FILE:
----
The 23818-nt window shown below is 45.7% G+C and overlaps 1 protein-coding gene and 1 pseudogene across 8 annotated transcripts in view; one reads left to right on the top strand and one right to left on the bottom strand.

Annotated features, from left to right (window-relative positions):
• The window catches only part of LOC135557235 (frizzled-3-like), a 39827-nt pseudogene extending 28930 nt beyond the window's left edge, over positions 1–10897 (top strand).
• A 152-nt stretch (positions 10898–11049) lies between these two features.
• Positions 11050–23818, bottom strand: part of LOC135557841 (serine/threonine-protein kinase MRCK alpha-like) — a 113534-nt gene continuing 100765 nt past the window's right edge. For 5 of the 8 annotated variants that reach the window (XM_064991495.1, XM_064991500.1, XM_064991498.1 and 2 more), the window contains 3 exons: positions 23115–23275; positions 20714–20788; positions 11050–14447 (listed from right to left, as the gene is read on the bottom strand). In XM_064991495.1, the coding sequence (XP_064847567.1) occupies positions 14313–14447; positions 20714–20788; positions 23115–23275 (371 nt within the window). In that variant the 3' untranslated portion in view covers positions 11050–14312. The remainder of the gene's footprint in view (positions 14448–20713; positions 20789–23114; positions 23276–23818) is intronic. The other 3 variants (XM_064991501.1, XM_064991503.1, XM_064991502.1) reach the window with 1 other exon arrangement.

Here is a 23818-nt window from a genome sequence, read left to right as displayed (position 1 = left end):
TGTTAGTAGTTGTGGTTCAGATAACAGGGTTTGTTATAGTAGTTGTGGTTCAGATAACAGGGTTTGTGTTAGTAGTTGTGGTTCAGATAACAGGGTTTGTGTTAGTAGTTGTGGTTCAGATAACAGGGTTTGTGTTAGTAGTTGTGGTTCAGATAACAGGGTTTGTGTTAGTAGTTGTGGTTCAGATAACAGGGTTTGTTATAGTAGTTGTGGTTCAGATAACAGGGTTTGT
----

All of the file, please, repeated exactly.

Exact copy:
The 23818-nt window shown below is 45.7% G+C and overlaps 1 protein-coding gene and 1 pseudogene across 8 annotated transcripts in view; one reads left to right on the top strand and one right to left on the bottom strand.

Annotated features, from left to right (window-relative positions):
• The window catches only part of LOC135557235 (frizzled-3-like), a 39827-nt pseudogene extending 28930 nt beyond the window's left edge, over positions 1–10897 (top strand).
• A 152-nt stretch (positions 10898–11049) lies between these two features.
• Positions 11050–23818, bottom strand: part of LOC135557841 (serine/threonine-protein kinase MRCK alpha-like) — a 113534-nt gene continuing 100765 nt past the window's right edge. For 5 of the 8 annotated variants that reach the window (XM_064991495.1, XM_064991500.1, XM_064991498.1 and 2 more), the window contains 3 exons: positions 23115–23275; positions 20714–20788; positions 11050–14447 (listed from right to left, as the gene is read on the bottom strand). In XM_064991495.1, the coding sequence (XP_064847567.1) occupies positions 14313–14447; positions 20714–20788; positions 23115–23275 (371 nt within the window). In that variant the 3' untranslated portion in view covers positions 11050–14312. The remainder of the gene's footprint in view (positions 14448–20713; positions 20789–23114; positions 23276–23818) is intronic. The other 3 variants (XM_064991501.1, XM_064991503.1, XM_064991502.1) reach the window with 1 other exon arrangement.

Here is a 23818-nt window from a genome sequence, read left to right as displayed (position 1 = left end):
TGTTAGTAGTTGTGGTTCAGATAACAGGGTTTGTTATAGTAGTTGTGGTTCAGATAACAGGGTTTGTGTTAGTAGTTGTGGTTCAGATAACAGGGTTTGTGTTAGTAGTTGTGGTTCAGATAACAGGGTTTGTGTTAGTAGTTGTGGTTCAGATAACAGGGTTTGTGTTAGTAGTTGTGGTTCAGATAACAGGGTTTGTTATAGTAGTTGTGGTTCAGATAACAGGGTTTGT